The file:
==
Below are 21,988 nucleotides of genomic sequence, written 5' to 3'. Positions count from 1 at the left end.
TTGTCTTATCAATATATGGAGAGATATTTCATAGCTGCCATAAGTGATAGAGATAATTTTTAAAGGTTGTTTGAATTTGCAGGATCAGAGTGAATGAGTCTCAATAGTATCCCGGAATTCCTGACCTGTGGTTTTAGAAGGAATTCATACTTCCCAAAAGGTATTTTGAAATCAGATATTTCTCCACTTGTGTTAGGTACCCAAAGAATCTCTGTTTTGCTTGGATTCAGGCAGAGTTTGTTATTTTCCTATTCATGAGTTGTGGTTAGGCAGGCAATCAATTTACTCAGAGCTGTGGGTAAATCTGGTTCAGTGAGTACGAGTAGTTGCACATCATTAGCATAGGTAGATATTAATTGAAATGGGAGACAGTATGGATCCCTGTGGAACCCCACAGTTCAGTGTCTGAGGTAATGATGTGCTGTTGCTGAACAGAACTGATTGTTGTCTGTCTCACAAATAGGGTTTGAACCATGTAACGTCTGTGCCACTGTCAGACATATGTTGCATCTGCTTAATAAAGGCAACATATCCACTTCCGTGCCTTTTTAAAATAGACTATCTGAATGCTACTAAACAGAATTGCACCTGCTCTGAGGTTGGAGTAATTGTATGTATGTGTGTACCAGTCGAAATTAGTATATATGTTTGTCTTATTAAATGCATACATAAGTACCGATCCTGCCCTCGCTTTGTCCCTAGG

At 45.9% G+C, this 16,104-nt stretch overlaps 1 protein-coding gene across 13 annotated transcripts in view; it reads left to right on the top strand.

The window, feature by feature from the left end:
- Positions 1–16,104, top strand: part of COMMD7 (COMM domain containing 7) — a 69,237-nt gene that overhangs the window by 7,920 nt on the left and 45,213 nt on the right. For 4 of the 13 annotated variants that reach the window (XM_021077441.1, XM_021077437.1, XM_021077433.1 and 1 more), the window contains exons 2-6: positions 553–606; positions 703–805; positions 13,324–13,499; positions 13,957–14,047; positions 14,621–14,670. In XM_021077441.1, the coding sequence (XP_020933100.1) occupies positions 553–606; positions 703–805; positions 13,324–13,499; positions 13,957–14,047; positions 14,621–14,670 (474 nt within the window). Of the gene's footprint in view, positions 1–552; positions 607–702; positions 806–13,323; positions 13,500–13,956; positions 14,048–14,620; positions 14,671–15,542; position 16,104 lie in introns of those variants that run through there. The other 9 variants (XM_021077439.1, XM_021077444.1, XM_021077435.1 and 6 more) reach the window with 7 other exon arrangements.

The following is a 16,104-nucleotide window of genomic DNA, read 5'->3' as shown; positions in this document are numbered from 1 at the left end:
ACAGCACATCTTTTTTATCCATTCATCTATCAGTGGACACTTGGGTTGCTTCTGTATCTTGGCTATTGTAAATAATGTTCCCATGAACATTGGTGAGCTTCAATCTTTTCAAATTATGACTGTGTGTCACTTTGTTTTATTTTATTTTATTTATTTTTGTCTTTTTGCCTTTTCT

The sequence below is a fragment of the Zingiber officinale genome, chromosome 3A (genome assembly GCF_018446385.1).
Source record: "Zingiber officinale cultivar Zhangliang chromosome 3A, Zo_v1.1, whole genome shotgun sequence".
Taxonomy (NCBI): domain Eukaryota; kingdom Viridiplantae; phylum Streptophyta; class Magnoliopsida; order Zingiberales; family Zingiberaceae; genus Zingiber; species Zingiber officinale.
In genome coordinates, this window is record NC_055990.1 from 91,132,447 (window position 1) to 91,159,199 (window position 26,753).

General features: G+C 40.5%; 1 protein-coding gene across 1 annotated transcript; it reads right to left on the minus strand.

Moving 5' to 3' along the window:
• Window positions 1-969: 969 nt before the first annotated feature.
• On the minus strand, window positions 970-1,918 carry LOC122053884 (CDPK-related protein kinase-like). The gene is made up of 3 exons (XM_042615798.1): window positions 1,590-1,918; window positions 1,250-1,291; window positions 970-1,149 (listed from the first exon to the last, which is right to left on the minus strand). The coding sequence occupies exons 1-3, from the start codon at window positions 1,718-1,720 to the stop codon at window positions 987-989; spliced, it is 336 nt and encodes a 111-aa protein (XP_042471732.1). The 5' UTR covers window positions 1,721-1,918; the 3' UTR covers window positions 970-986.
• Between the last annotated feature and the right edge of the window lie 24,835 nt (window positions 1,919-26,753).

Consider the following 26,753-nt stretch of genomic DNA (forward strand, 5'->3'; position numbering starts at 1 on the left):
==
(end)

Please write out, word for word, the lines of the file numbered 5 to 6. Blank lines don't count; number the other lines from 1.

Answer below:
- Positions 1–16,104, top strand: part of COMMD7 (COMM domain containing 7) — a 69,237-nt gene that overhangs the window by 7,920 nt on the left and 45,213 nt on the right. For 4 of the 13 annotated variants that reach the window (XM_021077441.1, XM_021077437.1, XM_021077433.1 and 1 more), the window contains exons 2-6: positions 553–606; positions 703–805; positions 13,324–13,499; positions 13,957–14,047; positions 14,621–14,670. In XM_021077441.1, the coding sequence (XP_020933100.1) occupies positions 553–606; positions 703–805; positions 13,324–13,499; positions 13,957–14,047; positions 14,621–14,670 (474 nt within the window). Of the gene's footprint in view, positions 1–552; positions 607–702; positions 806–13,323; positions 13,500–13,956; positions 14,048–14,620; positions 14,671–15,542; position 16,104 lie in introns of those variants that run through there. The other 9 variants (XM_021077439.1, XM_021077444.1, XM_021077435.1 and 6 more) reach the window with 7 other exon arrangements.

The following is a 16,104-nucleotide window of genomic DNA, read 5'->3' as shown; positions in this document are numbered from 1 at the left end: